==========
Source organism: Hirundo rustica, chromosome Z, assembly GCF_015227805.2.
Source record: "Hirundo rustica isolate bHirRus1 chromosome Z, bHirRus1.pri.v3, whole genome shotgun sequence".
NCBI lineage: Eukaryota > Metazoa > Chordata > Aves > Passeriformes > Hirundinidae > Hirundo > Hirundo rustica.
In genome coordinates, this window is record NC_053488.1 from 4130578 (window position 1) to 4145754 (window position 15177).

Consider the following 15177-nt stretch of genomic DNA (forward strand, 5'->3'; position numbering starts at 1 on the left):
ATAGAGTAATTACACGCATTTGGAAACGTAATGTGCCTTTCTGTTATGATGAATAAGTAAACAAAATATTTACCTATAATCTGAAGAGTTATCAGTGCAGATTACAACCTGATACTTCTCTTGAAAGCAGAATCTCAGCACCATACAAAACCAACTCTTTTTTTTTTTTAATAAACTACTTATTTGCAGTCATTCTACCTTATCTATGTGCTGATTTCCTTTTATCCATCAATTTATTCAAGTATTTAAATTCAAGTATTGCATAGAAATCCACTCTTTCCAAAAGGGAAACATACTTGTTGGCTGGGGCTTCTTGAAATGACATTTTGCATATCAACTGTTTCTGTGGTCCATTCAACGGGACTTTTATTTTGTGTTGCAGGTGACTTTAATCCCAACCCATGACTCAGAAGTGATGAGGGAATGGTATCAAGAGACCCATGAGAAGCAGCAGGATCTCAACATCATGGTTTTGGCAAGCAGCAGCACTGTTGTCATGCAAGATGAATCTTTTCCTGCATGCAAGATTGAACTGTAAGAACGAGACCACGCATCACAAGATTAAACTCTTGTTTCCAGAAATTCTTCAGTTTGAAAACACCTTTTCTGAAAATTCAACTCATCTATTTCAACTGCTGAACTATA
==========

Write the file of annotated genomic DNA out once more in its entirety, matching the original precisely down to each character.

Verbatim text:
Source organism: Hirundo rustica, chromosome Z, assembly GCF_015227805.2.
Source record: "Hirundo rustica isolate bHirRus1 chromosome Z, bHirRus1.pri.v3, whole genome shotgun sequence".
NCBI lineage: Eukaryota > Metazoa > Chordata > Aves > Passeriformes > Hirundinidae > Hirundo > Hirundo rustica.
In genome coordinates, this window is record NC_053488.1 from 4130578 (window position 1) to 4145754 (window position 15177).

Consider the following 15177-nt stretch of genomic DNA (forward strand, 5'->3'; position numbering starts at 1 on the left):
ATAGAGTAATTACACGCATTTGGAAACGTAATGTGCCTTTCTGTTATGATGAATAAGTAAACAAAATATTTACCTATAATCTGAAGAGTTATCAGTGCAGATTACAACCTGATACTTCTCTTGAAAGCAGAATCTCAGCACCATACAAAACCAACTCTTTTTTTTTTTTAATAAACTACTTATTTGCAGTCATTCTACCTTATCTATGTGCTGATTTCCTTTTATCCATCAATTTATTCAAGTATTTAAATTCAAGTATTGCATAGAAATCCACTCTTTCCAAAAGGGAAACATACTTGTTGGCTGGGGCTTCTTGAAATGACATTTTGCATATCAACTGTTTCTGTGGTCCATTCAACGGGACTTTTATTTTGTGTTGCAGGTGACTTTAATCCCAACCCATGACTCAGAAGTGATGAGGGAATGGTATCAAGAGACCCATGAGAAGCAGCAGGATCTCAACATCATGGTTTTGGCAAGCAGCAGCACTGTTGTCATGCAAGATGAATCTTTTCCTGCATGCAAGATTGAACTGTAAGAACGAGACCACGCATCACAAGATTAAACTCTTGTTTCCAGAAATTCTTCAGTTTGAAAACACCTTTTCTGAAAATTCAACTCATCTATTTCAACTGCTGAACTATA